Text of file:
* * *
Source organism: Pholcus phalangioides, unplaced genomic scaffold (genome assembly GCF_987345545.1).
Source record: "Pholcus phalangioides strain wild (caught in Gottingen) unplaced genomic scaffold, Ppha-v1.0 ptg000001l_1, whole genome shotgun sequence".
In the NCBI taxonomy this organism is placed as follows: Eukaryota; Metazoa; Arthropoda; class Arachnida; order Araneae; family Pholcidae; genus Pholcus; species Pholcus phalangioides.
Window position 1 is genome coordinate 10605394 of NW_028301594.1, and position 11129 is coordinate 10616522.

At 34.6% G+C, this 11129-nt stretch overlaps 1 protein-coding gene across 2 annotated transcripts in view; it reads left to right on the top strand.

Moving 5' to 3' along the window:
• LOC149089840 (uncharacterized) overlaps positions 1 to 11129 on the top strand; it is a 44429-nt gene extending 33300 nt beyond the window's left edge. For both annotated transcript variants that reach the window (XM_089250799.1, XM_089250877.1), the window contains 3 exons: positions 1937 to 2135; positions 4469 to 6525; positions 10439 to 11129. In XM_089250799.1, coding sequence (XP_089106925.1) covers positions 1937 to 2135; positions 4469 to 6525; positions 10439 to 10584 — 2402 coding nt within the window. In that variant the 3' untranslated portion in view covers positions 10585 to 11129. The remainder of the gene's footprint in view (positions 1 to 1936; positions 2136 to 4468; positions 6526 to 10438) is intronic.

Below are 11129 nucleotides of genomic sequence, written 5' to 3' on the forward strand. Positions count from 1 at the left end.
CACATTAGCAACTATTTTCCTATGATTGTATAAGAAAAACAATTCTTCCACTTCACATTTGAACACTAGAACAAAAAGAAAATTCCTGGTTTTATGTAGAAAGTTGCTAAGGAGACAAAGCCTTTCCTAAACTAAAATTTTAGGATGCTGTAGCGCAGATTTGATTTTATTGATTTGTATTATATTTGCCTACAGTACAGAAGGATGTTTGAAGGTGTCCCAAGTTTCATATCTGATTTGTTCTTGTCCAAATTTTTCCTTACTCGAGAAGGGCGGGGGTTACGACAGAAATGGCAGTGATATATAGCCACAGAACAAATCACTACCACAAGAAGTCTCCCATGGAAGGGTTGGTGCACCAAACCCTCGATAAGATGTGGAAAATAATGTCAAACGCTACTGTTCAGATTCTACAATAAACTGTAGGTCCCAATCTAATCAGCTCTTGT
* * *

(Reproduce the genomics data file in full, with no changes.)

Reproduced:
Source organism: Pholcus phalangioides, unplaced genomic scaffold (genome assembly GCF_987345545.1).
Source record: "Pholcus phalangioides strain wild (caught in Gottingen) unplaced genomic scaffold, Ppha-v1.0 ptg000001l_1, whole genome shotgun sequence".
In the NCBI taxonomy this organism is placed as follows: Eukaryota; Metazoa; Arthropoda; class Arachnida; order Araneae; family Pholcidae; genus Pholcus; species Pholcus phalangioides.
Window position 1 is genome coordinate 10605394 of NW_028301594.1, and position 11129 is coordinate 10616522.

At 34.6% G+C, this 11129-nt stretch overlaps 1 protein-coding gene across 2 annotated transcripts in view; it reads left to right on the top strand.

Moving 5' to 3' along the window:
• LOC149089840 (uncharacterized) overlaps positions 1 to 11129 on the top strand; it is a 44429-nt gene extending 33300 nt beyond the window's left edge. For both annotated transcript variants that reach the window (XM_089250799.1, XM_089250877.1), the window contains 3 exons: positions 1937 to 2135; positions 4469 to 6525; positions 10439 to 11129. In XM_089250799.1, coding sequence (XP_089106925.1) covers positions 1937 to 2135; positions 4469 to 6525; positions 10439 to 10584 — 2402 coding nt within the window. In that variant the 3' untranslated portion in view covers positions 10585 to 11129. The remainder of the gene's footprint in view (positions 1 to 1936; positions 2136 to 4468; positions 6526 to 10438) is intronic.

Below are 11129 nucleotides of genomic sequence, written 5' to 3' on the forward strand. Positions count from 1 at the left end.
CACATTAGCAACTATTTTCCTATGATTGTATAAGAAAAACAATTCTTCCACTTCACATTTGAACACTAGAACAAAAAGAAAATTCCTGGTTTTATGTAGAAAGTTGCTAAGGAGACAAAGCCTTTCCTAAACTAAAATTTTAGGATGCTGTAGCGCAGATTTGATTTTATTGATTTGTATTATATTTGCCTACAGTACAGAAGGATGTTTGAAGGTGTCCCAAGTTTCATATCTGATTTGTTCTTGTCCAAATTTTTCCTTACTCGAGAAGGGCGGGGGTTACGACAGAAATGGCAGTGATATATAGCCACAGAACAAATCACTACCACAAGAAGTCTCCCATGGAAGGGTTGGTGCACCAAACCCTCGATAAGATGTGGAAAATAATGTCAAACGCTACTGTTCAGATTCTACAATAAACTGTAGGTCCCAATCTAATCAGCTCTTGT